Here Andrew uses the vectorization on the logistic regression function to show how the vectorized approach is 300 times faster than the non-vectorized approach.
The non-vectorized approach is a O(n) time complexity. I am curious to know how does np.dot() work under the hood making it so much faster and better than O(n).

Generally speaking you have to have quite a few loops to go through the matrix to multpiply elements with each other when using for loops, but when using matrix multiplication you could take the whole row and multiply with respective columns and sum them up i.e. element wise correspondence.

You could search in google to find the code for numpy dot product!

Thanks for the reply @gent.spah
I checked out the article you linked… though its good for understanding the function it doesn’t talk about the time complexity in Big O terms.
Actually I come from a background of using C++ and Java since over 5 years now for solving leetcode questions as well as backend development at my company. A lot of focus there was on making the logic as time efficient as possible and a common method to check that was by analysing the code in terms of Big O time complexity. I feel that aspect is missing in Python. Would it be possible to do any of the implementation that we’ve done so far in C++ or Java?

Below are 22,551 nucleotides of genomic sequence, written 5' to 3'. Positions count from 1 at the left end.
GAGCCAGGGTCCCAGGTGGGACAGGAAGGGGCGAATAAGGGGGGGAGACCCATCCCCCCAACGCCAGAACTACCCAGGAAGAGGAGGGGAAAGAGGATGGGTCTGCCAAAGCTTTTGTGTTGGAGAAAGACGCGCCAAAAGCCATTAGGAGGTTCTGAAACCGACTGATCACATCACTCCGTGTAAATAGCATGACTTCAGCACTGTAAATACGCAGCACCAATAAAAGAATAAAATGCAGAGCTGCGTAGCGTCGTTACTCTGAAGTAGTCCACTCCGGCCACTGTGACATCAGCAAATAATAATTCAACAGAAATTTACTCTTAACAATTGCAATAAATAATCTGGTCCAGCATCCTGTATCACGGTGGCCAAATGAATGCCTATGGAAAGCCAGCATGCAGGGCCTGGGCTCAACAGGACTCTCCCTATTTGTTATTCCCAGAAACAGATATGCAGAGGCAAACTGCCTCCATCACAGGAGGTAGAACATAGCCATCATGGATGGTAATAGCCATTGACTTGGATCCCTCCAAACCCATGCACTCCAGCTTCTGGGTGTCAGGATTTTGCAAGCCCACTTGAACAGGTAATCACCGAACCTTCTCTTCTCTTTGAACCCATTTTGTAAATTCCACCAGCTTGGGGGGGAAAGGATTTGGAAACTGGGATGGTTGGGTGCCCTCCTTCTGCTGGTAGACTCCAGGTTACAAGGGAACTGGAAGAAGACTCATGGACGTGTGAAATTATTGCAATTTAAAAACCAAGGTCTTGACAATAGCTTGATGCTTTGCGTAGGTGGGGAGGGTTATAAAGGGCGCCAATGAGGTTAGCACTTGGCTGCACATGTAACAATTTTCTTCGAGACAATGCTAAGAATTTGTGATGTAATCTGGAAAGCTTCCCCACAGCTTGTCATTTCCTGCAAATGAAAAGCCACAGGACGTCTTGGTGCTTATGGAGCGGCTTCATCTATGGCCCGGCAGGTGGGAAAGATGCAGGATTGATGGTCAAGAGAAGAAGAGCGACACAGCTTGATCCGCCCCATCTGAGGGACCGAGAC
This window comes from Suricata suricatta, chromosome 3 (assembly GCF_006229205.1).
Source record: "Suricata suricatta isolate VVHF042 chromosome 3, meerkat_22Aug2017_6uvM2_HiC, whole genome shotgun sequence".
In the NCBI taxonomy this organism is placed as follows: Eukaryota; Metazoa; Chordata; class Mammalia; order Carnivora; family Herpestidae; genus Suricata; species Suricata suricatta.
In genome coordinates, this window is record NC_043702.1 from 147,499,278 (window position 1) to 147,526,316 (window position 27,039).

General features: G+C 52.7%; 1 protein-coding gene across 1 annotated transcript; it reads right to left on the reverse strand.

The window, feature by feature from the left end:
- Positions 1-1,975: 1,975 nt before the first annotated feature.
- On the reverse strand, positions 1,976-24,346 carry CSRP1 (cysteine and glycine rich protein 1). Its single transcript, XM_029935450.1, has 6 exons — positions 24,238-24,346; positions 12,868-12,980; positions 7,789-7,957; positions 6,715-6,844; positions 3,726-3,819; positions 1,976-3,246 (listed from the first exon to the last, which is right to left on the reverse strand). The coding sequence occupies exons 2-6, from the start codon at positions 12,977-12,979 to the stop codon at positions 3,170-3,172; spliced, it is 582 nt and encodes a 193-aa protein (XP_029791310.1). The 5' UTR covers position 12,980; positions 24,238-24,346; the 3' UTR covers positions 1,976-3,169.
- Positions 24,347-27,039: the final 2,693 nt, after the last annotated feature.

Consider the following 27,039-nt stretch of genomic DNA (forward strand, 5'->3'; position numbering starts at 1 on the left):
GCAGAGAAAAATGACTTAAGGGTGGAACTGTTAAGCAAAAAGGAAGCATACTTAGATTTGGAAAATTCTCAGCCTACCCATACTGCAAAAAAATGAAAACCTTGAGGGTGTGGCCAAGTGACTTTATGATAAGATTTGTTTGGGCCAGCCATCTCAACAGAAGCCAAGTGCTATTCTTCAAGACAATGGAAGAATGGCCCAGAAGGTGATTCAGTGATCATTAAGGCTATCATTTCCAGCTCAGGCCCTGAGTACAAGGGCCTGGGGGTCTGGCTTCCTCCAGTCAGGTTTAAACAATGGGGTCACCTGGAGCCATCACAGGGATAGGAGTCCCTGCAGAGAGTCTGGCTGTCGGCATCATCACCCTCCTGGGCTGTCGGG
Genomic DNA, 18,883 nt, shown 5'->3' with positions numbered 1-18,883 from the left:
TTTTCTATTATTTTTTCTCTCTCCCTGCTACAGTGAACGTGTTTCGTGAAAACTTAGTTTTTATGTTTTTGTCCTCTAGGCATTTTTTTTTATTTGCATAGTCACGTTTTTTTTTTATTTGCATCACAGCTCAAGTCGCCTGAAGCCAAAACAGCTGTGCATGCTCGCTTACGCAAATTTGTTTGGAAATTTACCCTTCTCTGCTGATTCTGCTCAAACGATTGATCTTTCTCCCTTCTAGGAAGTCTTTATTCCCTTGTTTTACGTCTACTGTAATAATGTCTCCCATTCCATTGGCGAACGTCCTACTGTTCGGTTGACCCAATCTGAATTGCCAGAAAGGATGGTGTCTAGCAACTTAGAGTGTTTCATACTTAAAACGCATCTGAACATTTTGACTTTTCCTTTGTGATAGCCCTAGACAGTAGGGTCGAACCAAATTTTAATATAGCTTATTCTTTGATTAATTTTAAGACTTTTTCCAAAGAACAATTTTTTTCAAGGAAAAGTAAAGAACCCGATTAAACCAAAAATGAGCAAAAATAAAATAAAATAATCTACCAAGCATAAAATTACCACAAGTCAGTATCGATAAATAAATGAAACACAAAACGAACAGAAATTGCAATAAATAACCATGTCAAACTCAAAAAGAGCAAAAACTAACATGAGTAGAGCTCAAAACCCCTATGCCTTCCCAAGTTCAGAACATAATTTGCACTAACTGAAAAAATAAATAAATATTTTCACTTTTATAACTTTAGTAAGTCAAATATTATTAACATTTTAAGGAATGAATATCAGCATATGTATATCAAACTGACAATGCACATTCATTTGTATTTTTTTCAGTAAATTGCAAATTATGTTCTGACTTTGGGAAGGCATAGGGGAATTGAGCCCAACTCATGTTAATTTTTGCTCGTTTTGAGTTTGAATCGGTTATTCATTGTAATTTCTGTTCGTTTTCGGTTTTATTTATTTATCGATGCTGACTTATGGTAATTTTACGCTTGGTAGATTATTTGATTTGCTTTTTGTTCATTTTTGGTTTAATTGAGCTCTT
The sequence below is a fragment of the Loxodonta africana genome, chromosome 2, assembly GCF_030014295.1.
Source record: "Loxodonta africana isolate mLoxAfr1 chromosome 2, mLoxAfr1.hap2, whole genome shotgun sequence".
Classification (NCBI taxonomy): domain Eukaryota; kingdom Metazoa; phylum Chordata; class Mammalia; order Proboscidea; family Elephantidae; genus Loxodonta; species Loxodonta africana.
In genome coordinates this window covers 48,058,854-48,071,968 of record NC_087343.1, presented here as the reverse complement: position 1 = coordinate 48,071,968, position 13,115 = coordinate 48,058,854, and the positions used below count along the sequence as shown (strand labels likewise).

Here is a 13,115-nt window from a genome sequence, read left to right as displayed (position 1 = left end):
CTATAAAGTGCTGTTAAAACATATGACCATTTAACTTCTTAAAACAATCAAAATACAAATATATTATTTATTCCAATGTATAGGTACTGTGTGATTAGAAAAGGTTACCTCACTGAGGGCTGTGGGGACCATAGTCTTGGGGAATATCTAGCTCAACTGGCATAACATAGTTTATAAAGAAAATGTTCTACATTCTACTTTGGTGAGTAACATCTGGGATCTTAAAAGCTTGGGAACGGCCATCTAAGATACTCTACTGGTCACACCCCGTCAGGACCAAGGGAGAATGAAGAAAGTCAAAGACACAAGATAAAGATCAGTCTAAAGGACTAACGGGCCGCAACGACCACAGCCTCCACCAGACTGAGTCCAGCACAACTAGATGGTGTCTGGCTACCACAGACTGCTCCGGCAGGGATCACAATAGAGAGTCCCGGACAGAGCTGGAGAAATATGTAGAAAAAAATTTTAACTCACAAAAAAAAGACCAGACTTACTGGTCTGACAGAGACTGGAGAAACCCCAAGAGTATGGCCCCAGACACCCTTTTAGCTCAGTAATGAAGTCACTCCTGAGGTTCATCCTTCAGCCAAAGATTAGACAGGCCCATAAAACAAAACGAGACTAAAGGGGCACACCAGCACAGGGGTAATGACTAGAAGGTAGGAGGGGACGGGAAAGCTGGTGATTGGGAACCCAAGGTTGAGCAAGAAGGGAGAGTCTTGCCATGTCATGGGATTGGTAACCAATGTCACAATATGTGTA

Yes, python is also analyzed in terms of time complexity similar to every programming language. You can search in google to find if possible the dot product implementation and derive its time complexity. I gave you my understanding above!